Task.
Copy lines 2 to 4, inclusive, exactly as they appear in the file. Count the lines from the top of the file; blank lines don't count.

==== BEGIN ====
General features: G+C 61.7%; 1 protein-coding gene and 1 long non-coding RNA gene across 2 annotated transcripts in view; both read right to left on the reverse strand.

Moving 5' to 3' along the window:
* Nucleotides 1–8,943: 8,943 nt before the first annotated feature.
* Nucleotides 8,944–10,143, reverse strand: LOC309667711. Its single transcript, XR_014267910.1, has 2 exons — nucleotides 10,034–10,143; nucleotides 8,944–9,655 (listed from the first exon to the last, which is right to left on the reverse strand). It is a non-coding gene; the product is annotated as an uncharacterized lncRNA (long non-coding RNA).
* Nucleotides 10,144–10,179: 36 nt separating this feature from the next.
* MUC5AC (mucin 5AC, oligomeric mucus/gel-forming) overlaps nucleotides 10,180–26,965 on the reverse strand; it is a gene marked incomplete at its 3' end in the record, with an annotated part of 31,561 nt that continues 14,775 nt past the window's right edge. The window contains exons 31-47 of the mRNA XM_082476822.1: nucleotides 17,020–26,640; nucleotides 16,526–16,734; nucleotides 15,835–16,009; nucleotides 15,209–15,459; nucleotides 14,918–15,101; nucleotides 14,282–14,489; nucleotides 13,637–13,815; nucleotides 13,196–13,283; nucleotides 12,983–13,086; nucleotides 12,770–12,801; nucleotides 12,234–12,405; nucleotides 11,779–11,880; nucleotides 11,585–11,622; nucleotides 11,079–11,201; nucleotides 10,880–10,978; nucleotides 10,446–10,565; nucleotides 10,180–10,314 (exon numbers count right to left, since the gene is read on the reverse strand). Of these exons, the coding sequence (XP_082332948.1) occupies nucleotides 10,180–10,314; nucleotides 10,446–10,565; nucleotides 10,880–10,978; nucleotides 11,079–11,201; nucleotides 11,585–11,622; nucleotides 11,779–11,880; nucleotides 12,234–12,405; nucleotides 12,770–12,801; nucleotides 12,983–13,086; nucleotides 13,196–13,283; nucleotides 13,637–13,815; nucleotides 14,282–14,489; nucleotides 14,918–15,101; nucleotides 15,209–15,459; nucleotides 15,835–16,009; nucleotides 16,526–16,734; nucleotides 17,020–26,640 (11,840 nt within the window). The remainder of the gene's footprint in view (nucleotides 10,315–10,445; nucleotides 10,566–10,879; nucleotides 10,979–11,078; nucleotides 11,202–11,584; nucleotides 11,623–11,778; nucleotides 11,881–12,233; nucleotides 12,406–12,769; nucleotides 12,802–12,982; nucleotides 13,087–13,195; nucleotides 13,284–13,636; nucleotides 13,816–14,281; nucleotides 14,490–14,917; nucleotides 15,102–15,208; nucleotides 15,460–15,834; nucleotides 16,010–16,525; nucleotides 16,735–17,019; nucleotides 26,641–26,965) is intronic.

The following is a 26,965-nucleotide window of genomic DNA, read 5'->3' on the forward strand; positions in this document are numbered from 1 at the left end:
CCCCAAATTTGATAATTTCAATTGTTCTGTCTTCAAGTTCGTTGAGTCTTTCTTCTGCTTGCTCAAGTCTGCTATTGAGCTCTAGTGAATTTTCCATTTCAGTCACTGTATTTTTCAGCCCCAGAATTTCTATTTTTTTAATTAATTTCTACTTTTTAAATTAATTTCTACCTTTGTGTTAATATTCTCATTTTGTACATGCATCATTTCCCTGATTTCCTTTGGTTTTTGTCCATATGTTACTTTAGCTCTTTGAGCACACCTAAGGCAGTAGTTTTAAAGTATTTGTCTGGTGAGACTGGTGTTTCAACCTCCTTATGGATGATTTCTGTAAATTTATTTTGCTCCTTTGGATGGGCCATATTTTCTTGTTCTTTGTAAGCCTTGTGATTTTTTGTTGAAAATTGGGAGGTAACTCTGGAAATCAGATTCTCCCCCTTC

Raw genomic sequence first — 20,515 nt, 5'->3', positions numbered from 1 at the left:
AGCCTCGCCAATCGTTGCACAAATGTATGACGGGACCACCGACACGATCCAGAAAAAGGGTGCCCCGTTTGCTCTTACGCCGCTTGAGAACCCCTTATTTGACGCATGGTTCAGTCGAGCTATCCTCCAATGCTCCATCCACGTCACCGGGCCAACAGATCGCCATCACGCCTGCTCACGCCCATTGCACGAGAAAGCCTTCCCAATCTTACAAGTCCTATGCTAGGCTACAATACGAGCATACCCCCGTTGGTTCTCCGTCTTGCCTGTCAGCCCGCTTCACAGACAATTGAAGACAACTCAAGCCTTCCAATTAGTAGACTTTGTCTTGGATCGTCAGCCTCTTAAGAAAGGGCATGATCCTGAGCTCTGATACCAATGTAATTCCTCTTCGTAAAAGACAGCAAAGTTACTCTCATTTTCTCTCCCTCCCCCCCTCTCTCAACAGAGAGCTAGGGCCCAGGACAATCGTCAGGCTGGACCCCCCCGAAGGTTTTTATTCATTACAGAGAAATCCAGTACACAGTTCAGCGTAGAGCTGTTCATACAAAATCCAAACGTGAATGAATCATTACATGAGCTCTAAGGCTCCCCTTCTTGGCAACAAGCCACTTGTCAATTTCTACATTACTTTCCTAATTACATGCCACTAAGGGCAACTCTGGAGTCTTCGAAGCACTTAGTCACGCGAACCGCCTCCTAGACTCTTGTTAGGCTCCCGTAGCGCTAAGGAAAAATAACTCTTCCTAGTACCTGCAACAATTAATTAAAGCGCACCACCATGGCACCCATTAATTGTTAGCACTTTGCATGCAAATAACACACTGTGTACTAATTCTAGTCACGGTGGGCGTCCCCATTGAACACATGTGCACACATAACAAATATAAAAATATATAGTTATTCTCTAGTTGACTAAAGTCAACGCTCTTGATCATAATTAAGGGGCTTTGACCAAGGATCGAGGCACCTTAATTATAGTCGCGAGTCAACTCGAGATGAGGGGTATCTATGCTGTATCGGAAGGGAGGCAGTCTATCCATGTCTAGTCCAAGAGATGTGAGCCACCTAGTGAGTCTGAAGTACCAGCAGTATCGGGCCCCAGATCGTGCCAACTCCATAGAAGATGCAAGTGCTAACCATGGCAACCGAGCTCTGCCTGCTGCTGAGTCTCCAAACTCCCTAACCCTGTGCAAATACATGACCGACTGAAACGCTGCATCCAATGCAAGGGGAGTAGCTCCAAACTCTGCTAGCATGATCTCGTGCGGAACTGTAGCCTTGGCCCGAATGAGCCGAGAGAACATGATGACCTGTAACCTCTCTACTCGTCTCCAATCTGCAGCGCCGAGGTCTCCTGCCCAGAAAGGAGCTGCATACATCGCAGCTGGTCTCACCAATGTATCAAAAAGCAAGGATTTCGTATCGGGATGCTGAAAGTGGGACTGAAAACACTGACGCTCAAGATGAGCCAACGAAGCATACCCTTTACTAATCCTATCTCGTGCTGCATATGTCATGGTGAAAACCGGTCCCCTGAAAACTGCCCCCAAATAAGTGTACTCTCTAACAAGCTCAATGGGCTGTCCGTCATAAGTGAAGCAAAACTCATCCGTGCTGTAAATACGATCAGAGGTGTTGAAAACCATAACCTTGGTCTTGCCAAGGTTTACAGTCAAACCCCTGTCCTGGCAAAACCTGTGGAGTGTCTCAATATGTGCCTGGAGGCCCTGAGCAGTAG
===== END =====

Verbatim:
Moving 5' to 3' along the window:
* Nucleotides 1–8,943: 8,943 nt before the first annotated feature.
* Nucleotides 8,944–10,143, reverse strand: LOC309667711. Its single transcript, XR_014267910.1, has 2 exons — nucleotides 10,034–10,143; nucleotides 8,944–9,655 (listed from the first exon to the last, which is right to left on the reverse strand). It is a non-coding gene; the product is annotated as an uncharacterized lncRNA (long non-coding RNA).